Martin's most original choices are two paintings featuring female nudes by John Koch (1910-1978), a half-forgotten American realist who documented everyday life on New York's Upper East Side. (Dorothy Parker wrote one of her best essays about one of his paintings.) Martin gives an impassioned defense of his work, seeing it as a link between Hopper and Fischl and thus as the glue that holds his collection together.



The New York Times

April 24, 2001, Tuesday, Late edition

Section E; Page 1; Column 2; The Arts/Cultural Desk

Art Review; In Vegas, Steve Martin Tries a Different Kind of Show

Grace Glueck


LAS VEGAS: As a stand-up comedian, Steve Martin often played Las Vegas. Now his art collection is doing a gig here.

Enshrined in the fancy gallery of the Bellagio Hotel, where it is publicly exposed for the first time, the collection is correctly characterized by its owner as "an extremely personal group of pictures." On view through Sept. 3 are 28 paintings and drawings from Mr. Martin's holdings, a wildly eclectic mostly 20th-century mix that runs from Picasso and Seurat to Robert Crumb, a once-underground but now celebrated artist of the comic book.

The collection is uneven, as are most "personal" collections, so called to distinguish them from those formed with museum or other expertise. And it lacks focus, as many personal collections do. In fact, its scattershot quality might lead one to believe that Mr. Martin is very much an impulse buyer; he says in the catalog that he wanted "some nice paintings to hang on my walls."

His determinedly amateur approach, as expressed in the show's catalog, seems a little disingenuous, but never mind. He has indeed bought some nice paintings, some not so nice and a few that are indifferent, to say the least. His eye is good, though far from infallible, and he deserves points for allowing himself the luxury of his own taste. Not inappropriately for Las Vegas, nude female figures abound, while there are no abstractions (although he once owned a Franz Kline and a Cy Twombly).

What stands out immediately is a splendid pair of small crayon drawings by Seurat, "Woman Reading" (1883) and "Man Sitting on a Terrace" (1884), from a series of experimental works in black and white done by the artist to study the interaction of light and dark.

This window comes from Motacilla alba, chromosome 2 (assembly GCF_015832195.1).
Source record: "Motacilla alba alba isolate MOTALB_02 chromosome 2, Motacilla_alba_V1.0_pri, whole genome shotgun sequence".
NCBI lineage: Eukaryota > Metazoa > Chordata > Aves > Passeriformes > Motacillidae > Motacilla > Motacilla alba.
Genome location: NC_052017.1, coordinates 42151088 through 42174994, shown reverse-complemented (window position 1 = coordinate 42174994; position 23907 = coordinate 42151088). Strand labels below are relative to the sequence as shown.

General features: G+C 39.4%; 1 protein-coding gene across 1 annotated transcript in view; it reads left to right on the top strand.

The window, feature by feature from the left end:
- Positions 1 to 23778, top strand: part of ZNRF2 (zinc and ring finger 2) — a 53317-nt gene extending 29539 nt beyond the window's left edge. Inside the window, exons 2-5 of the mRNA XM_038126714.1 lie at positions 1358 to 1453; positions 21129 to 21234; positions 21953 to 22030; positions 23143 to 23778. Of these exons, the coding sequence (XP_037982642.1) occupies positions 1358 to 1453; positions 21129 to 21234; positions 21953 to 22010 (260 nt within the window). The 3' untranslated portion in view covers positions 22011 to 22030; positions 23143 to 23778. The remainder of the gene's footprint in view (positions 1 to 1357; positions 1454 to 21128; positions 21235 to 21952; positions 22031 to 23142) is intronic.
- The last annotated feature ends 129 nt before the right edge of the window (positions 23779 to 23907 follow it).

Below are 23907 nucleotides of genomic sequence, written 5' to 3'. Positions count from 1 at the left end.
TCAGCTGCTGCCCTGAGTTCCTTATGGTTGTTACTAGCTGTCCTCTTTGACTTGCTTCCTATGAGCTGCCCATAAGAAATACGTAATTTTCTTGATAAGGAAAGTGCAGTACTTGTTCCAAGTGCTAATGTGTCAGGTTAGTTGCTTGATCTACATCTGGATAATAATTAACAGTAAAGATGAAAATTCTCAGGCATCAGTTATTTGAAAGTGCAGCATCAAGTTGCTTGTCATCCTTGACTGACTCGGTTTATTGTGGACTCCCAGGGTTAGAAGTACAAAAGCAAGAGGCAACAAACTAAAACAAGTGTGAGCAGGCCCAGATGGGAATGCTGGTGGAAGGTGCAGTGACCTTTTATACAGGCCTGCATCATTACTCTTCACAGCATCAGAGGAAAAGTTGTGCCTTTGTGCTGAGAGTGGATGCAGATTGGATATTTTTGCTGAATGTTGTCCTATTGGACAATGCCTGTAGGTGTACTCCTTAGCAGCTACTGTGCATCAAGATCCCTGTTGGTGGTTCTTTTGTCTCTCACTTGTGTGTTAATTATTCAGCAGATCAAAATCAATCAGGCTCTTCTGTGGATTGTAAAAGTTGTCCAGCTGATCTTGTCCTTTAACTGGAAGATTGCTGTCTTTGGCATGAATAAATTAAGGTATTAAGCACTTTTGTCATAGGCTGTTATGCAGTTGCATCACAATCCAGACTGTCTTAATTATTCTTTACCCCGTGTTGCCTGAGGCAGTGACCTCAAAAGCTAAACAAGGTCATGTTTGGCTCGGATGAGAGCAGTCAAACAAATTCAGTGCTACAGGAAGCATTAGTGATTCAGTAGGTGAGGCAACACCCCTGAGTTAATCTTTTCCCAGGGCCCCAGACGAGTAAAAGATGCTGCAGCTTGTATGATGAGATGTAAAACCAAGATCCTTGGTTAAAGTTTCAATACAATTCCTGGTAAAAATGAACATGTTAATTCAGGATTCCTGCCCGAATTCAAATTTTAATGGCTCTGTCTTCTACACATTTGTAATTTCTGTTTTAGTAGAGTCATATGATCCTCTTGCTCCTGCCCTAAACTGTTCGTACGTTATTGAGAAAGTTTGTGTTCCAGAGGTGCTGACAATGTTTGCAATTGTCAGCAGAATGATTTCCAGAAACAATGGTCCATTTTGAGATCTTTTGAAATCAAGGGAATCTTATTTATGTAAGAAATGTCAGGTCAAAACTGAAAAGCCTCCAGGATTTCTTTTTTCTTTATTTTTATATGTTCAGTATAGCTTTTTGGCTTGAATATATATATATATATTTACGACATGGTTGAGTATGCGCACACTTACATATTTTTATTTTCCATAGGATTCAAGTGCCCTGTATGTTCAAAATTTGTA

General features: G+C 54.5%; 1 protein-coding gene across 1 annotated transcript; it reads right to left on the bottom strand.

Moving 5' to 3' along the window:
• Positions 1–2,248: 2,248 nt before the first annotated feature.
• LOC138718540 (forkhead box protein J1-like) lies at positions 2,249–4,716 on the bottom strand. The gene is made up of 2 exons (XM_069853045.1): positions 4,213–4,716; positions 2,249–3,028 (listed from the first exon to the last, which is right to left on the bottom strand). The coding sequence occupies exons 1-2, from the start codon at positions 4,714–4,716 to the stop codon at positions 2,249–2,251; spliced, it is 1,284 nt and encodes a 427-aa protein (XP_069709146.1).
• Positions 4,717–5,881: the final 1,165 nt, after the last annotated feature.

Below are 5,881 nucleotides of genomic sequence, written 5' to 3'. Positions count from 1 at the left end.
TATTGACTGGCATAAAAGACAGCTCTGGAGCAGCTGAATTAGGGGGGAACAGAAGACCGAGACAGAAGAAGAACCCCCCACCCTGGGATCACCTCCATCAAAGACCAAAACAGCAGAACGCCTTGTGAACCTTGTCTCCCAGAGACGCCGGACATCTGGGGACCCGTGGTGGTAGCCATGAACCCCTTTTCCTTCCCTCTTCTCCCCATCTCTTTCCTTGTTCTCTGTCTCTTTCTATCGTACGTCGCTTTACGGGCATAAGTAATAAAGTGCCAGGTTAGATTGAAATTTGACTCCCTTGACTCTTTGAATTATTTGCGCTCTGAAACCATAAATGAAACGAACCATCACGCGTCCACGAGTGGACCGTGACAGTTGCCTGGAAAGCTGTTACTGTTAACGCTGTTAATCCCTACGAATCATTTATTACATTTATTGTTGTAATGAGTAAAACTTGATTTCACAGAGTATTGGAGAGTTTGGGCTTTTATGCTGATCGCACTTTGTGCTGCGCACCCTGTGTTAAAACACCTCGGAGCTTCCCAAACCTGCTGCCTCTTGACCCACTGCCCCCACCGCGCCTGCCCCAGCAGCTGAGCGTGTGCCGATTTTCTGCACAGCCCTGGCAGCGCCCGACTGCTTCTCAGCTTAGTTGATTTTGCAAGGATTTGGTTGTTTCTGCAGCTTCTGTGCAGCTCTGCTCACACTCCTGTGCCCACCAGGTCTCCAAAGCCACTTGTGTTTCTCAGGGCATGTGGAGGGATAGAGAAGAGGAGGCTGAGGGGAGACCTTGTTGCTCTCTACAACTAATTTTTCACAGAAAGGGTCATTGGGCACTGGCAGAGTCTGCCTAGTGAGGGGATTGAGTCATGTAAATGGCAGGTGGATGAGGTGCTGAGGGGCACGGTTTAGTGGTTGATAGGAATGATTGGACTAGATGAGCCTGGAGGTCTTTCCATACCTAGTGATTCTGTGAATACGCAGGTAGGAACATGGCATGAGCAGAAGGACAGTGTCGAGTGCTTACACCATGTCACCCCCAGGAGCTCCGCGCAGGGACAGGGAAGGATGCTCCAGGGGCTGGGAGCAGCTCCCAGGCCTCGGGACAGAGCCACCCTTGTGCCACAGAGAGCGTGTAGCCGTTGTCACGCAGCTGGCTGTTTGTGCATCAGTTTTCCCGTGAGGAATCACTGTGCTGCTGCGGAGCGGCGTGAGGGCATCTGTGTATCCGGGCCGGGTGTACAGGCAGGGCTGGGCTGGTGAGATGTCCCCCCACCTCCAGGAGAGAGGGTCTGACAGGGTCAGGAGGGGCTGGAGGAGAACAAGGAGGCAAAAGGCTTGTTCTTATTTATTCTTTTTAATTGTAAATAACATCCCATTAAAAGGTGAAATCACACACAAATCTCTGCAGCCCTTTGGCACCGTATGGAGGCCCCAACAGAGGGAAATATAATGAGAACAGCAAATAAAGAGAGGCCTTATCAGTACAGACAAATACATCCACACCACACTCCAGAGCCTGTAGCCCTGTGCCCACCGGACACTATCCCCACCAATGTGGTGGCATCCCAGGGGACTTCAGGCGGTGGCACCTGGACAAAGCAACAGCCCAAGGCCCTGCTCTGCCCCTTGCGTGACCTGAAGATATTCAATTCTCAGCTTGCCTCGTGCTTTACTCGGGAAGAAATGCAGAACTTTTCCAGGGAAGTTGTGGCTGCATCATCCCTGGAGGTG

Two canvases by Edward Hopper also command attention: the haunting "Hotel Window" (1956), depicting a lonely lobby where an elegantly underdressed older woman sits peering out a dark window in a timeless attitude of waiting, and "Captain Upton's House" (1927), a view of a white Victorian pile with a lighthouse looming behind it, positioned on the rocky Maine shore as solidly as a palace.

There are, of course, trophy Picassos: "Seated Woman" (1938), an intricate double-faced portrait that is a fine example of the basketwork painting style adopted by the artist that year, and a black and white drawing of a lounging nude with a classical Greek head from 1919. They are complemented by a nice de Kooning pastel, "Two Women" (1952), an example of the fierce, fleshy woman-as-animal renditions done by the artist in the 1950's.

A powerfully modeled, richly brushed "Naked Girl" (1966), a view of the subject from above as she lies face up on a bed, represents the British artist Lucian Freud in the collection, and David Hockney is seen at his sensitive best in a rendition of Andy Warhol in an unaccustomed reflective mood. And of course there is one of Mr. Hockney's famous California pools, a small lighthearted painting called "The Little Splash" (1966).

A more offbeat but commendable choice is John Graham's eccentric "Eyes Astray (Pystis Sophia)" (1955), a fanciful portrait of a woman with one blank eye, accompanied by the usual arcane symbols and Latin and Greek writing of this Russian-American oddball. The portrait, like the Crumb drawing, adds flavor to the mix.

But to have no less than three paintings by Eric Fischl, including a bland, snapshotty portrait of Mr. Martin on the beach and a clumsily composed and painted figure ensemble titled "Truman Capote in Hollywood" (1988) seems excessive. A high-colored but characterless landscape by April Gornik does not impress, and neither do two slick, erotic paintings by John Koch, a well-neglected American artist of mid-20th-century upscale urban life whose anemic Realist cliches were ludicrously out of touch with contemporary currents.